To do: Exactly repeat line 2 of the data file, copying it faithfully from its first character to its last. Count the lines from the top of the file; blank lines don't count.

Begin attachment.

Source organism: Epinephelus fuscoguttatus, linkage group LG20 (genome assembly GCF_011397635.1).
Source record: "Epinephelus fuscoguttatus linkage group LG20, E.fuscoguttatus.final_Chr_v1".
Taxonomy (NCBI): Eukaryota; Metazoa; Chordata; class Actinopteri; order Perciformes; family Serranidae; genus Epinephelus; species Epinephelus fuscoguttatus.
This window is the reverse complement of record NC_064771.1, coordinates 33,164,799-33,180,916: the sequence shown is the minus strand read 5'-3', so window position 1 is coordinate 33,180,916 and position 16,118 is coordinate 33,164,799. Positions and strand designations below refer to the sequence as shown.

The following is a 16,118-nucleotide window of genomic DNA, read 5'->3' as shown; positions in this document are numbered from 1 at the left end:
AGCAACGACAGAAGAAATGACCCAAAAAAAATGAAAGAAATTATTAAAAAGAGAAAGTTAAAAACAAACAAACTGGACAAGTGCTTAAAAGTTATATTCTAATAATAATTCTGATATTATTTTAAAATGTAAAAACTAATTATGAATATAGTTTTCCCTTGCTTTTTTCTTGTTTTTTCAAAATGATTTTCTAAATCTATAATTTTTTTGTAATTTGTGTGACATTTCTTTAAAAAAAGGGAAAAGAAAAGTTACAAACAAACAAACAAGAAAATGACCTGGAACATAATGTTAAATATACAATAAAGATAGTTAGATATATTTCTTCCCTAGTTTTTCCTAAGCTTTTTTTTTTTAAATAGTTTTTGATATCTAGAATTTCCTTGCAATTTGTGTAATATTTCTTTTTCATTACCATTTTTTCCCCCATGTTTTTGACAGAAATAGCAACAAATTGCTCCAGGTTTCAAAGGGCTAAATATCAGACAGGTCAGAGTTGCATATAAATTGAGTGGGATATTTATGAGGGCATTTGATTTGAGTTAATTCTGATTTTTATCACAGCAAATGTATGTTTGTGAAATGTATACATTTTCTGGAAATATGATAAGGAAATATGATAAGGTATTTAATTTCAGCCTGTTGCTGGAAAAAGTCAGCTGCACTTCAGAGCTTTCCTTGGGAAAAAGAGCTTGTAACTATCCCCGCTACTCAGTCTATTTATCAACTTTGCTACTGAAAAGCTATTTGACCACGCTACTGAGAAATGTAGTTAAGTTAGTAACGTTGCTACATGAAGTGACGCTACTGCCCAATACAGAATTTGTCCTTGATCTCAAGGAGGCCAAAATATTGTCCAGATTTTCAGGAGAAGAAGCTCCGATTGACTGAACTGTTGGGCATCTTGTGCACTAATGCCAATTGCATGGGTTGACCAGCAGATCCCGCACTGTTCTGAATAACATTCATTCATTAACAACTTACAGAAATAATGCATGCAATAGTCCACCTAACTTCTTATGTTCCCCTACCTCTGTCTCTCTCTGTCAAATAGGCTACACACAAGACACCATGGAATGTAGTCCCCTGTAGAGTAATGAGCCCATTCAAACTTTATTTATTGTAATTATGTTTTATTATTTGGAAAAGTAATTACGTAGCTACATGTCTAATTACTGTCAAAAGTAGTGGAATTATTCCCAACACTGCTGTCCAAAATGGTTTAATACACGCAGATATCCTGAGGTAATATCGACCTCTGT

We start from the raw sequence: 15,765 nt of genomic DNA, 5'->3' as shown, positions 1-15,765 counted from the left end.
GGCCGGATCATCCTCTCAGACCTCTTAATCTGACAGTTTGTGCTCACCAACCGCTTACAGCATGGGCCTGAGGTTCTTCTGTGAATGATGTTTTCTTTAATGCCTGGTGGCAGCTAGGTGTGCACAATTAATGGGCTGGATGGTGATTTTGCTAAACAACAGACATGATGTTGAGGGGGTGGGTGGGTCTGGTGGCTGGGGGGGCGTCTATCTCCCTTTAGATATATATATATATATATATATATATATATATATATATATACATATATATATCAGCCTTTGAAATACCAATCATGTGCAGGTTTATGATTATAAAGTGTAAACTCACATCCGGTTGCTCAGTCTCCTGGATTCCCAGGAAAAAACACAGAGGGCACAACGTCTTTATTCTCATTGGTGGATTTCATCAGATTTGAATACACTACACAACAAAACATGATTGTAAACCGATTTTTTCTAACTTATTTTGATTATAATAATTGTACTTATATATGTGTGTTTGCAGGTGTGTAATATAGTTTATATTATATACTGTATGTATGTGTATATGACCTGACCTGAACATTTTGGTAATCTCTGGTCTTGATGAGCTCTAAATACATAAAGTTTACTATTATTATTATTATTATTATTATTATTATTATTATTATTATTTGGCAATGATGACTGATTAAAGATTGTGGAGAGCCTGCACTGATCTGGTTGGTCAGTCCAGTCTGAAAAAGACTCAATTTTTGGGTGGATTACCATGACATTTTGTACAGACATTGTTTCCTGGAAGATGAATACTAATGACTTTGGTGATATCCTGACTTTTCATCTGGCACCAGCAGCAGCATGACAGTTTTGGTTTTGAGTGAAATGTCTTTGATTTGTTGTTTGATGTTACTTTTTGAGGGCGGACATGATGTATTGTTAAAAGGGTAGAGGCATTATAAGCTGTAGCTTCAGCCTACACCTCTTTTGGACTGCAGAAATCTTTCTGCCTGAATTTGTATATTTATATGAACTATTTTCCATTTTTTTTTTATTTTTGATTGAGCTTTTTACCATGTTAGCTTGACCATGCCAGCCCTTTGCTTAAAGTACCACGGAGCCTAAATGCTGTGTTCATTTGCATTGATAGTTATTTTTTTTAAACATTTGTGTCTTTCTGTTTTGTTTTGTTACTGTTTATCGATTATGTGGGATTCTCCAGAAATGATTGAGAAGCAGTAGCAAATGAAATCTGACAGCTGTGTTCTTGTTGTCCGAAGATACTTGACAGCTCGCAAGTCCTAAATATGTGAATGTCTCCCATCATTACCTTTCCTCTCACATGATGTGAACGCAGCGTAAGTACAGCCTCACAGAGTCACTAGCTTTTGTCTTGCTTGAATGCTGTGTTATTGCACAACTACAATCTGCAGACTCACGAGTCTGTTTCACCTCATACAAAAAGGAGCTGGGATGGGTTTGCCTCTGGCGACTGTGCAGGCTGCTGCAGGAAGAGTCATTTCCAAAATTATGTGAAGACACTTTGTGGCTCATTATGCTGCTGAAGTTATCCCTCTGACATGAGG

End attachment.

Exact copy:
Source record: "Epinephelus fuscoguttatus linkage group LG20, E.fuscoguttatus.final_Chr_v1".